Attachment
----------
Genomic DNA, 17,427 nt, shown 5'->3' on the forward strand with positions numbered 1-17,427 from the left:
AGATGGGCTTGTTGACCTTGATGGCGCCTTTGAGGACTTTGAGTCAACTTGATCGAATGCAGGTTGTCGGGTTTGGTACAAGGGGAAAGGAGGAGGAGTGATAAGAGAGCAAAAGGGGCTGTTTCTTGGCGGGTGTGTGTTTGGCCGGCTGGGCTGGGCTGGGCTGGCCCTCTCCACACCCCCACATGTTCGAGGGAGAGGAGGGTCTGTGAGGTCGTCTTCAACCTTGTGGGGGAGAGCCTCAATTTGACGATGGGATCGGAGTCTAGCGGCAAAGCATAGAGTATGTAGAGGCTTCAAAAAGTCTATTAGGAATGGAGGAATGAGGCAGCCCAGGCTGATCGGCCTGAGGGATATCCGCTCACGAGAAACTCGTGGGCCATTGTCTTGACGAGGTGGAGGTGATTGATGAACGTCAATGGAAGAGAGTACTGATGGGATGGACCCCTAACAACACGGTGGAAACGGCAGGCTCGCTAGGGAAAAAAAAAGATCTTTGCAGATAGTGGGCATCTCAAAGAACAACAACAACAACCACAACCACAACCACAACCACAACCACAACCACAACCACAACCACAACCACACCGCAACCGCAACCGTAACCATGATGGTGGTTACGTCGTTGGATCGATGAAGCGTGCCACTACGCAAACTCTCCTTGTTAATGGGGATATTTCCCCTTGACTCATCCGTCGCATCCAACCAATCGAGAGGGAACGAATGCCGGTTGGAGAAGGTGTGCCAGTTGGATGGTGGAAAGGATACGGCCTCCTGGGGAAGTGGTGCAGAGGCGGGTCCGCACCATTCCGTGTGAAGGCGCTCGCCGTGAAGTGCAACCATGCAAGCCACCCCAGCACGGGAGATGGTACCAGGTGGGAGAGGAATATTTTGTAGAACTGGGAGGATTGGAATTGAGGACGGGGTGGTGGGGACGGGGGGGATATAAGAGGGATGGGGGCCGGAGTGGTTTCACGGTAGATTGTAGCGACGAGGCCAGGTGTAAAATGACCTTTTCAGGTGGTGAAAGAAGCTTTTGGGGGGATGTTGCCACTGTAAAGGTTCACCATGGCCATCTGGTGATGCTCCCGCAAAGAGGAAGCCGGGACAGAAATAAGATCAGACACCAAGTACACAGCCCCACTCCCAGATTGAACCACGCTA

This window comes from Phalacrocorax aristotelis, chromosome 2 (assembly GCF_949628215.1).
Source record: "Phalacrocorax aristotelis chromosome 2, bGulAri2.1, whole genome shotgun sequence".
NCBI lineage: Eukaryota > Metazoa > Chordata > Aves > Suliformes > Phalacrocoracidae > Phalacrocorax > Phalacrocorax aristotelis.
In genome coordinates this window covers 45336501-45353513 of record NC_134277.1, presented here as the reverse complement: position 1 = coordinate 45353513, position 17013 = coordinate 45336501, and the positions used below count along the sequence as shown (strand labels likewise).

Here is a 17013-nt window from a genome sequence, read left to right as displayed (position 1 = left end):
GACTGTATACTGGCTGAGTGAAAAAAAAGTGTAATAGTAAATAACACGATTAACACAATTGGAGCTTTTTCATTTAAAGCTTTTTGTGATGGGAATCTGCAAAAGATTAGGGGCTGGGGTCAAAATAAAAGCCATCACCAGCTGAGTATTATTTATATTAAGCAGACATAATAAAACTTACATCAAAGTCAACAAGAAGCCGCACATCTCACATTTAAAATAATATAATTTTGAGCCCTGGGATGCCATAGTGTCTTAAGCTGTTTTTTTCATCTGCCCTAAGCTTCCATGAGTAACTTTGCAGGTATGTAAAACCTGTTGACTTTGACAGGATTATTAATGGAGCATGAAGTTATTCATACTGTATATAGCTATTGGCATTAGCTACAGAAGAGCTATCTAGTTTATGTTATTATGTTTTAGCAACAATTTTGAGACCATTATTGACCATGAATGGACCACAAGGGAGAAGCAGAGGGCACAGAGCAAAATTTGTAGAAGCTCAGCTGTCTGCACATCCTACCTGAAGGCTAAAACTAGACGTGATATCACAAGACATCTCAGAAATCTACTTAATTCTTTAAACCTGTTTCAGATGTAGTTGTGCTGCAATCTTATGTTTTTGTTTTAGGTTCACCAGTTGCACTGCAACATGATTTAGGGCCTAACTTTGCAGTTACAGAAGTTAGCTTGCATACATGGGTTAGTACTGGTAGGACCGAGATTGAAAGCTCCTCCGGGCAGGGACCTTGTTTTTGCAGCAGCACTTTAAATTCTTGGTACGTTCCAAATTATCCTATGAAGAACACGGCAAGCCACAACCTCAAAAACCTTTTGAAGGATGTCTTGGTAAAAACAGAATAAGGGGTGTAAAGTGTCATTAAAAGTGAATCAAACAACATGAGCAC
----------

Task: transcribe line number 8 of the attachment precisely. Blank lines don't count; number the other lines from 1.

GACTGTATACTGGCTGAGTGAAAAAAAAGTGTAATAGTAAATAACACGATTAACACAATTGGAGCTTTTTCATTTAAAGCTTTTTGTGATGGGAATCTGCAAAAGATTAGGGGCTGGGGTCAAAATAAAAGCCATCACCAGCTGAGTATTATTTATATTAAGCAGACATAATAAAACTTACATCAAAGTCAACAAGAAGCCGCACATCTCACATTTAAAATAATATAATTTTGAGCCCTGGGATGCCATAGTGTCTTAAGCTGTTTTTTTCATCTGCCCTAAGCTTCCATGAGTAACTTTGCAGGTATGTAAAACCTGTTGACTTTGACAGGATTATTAATGGAGCATGAAGTTATTCATACTGTATATAGCTATTGGCATTAGCTACAGAAGAGCTATCTAGTTTATGTTATTATGTTTTAGCAACAATTTTGAGACCATTATTGACCATGAATGGACCACAAGGGAGAAGCAGAGGGCACAGAGCAAAATTTGTAGAAGCTCAGCTGTCTGCACATCCTACCTGAAGGCTAAAACTAGACGTGATATCACAAGACATCTCAGAAATCTACTTAATTCTTTAAACCTGTTTCAGATGTAGTTGTGCTGCAATCTTATGTTTTTGTTTTAGGTTCACCAGTTGCACTGCAACATGATTTAGGGCCTAACTTTGCAGTTACAGAAGTTAGCTTGCATACATGGGTTAGTACTGGTAGGACCGAGATTGAAAGCTCCTCCGGGCAGGGACCTTGTTTTTGCAGCAGCACTTTAAATTCTTGGTACGTTCCAAATTATCCTATGAAGAACACGGCAAGCCACAACCTCAAAAACCTTTTGAAGGATGTCTTGGTAAAAACAGAATAAGGGGTGTAAAGTGTCATTAAAAGTGAATCAAACAACATGAGCAC